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I had a very favorable opinion of former U.S. Army Special Forces Col. James Gordon “Bo” Gritz at Ruby Ridge until he gave a couple of Nazi salutes at the roadblock to some admiring skinheads, who had traveled from California, probably with the hopes of getting in on the action.

When the standoff was over, Gritz founded a church community near Northport, in Stevens County, of like-minded individuals, and possibly a new home base. Fortunately, the Upper Columbia Human Rights Coalition and our local Colville newspaper published an excellent article on what Bo’s core Identity beliefs were. Bo decided not to move here, and set up his shop near Kamiah, Idaho, instead.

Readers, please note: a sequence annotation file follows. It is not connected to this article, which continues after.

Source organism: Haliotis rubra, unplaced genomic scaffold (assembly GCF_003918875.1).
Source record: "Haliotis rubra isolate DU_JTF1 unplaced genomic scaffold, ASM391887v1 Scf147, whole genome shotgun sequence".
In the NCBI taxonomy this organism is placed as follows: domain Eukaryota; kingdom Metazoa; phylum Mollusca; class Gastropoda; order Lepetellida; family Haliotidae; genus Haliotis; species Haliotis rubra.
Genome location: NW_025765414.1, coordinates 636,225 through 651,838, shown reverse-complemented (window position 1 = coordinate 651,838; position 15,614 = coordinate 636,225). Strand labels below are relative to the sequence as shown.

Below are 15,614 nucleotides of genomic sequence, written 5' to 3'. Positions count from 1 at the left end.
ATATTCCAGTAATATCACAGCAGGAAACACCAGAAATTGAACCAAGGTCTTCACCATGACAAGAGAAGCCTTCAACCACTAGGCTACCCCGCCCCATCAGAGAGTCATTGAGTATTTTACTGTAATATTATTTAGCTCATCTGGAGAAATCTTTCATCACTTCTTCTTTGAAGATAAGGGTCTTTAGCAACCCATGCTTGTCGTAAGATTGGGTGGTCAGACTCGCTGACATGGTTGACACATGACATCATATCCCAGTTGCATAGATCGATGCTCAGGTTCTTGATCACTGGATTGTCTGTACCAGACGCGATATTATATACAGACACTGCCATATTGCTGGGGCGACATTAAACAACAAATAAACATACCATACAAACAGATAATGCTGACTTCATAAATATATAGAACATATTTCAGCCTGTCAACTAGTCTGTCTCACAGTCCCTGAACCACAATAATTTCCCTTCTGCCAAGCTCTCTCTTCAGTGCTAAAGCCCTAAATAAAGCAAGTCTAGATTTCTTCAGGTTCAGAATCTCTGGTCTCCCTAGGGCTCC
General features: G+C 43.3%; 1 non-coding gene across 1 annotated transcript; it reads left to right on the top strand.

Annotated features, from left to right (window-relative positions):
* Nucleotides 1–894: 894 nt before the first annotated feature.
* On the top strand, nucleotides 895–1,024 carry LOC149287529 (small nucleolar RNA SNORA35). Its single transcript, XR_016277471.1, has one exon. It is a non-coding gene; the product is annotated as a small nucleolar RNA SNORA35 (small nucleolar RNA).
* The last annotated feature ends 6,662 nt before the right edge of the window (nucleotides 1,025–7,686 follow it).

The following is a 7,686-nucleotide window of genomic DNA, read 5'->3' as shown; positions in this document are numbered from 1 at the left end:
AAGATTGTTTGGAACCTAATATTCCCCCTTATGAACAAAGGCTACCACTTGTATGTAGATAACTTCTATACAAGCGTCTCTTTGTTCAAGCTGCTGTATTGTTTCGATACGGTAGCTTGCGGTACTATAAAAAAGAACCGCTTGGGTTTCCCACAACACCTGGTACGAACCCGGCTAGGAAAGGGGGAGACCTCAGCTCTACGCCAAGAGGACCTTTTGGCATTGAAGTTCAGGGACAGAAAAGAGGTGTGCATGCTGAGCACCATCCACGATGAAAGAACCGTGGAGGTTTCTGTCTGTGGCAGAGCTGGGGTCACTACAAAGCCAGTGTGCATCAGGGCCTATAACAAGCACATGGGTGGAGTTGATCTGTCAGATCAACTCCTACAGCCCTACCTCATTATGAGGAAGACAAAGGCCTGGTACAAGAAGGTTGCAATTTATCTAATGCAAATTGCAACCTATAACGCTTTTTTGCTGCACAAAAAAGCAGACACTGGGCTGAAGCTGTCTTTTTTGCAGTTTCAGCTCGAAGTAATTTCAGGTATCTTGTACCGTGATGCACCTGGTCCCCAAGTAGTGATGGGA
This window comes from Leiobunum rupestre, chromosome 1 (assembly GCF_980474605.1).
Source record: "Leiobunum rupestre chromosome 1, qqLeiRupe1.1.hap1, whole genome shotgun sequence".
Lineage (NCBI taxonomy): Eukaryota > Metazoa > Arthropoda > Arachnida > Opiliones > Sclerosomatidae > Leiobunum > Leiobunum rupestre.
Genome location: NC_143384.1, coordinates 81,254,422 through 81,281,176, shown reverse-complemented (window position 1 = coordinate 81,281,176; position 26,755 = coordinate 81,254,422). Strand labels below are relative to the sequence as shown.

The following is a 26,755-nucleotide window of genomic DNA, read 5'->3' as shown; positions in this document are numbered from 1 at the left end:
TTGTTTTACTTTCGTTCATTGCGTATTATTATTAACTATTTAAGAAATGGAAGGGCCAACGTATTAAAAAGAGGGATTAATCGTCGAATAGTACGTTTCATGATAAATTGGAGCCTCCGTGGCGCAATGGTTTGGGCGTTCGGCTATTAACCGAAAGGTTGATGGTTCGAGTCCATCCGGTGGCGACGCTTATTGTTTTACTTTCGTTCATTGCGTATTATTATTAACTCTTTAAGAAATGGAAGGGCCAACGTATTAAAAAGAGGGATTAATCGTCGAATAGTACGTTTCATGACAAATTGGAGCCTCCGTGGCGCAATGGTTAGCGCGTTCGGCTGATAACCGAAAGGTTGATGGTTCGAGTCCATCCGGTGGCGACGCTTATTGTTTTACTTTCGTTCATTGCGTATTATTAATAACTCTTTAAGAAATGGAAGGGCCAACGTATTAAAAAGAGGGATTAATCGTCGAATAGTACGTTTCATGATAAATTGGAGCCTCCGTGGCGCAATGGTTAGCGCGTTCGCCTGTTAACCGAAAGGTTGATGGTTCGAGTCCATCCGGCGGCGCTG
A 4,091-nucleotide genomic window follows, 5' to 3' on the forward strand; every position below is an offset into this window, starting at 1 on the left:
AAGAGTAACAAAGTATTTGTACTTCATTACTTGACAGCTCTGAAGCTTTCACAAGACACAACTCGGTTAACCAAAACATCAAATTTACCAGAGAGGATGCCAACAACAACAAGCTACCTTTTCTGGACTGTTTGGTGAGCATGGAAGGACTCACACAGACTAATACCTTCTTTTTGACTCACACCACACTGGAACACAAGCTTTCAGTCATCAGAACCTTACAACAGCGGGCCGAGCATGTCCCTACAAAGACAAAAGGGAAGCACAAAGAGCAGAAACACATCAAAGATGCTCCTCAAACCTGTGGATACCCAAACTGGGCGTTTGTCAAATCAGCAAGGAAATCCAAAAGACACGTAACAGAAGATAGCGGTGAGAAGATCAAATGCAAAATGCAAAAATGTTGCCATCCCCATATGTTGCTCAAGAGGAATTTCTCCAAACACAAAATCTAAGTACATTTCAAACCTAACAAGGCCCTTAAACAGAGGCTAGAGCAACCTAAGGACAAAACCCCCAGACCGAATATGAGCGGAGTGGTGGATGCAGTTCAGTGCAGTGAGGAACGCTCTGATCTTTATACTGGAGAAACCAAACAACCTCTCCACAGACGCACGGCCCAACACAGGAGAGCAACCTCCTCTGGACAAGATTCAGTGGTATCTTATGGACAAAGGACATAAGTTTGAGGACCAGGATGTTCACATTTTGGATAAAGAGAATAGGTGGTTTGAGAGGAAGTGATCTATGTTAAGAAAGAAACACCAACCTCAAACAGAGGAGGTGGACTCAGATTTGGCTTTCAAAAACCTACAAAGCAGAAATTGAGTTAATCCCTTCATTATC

Our area was better off without another true Identity believer and organizer.

James Perkins



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Editorial: Washington state lawmakers scramble to keep public in the dark

State lawmakers want to create a legislative loophole in Washington’s Public Records Act. While it’s nice to see Democrats and Republicans working together for once, it’s just too bad that their agreement is that the public is the enemy. As The Spokesman-Review’s Olympia reporter Jim Camden explained Feb. 22, lawmakers could vote on a bill today responding to a court order that the people of Washington are entitled to review legislative records.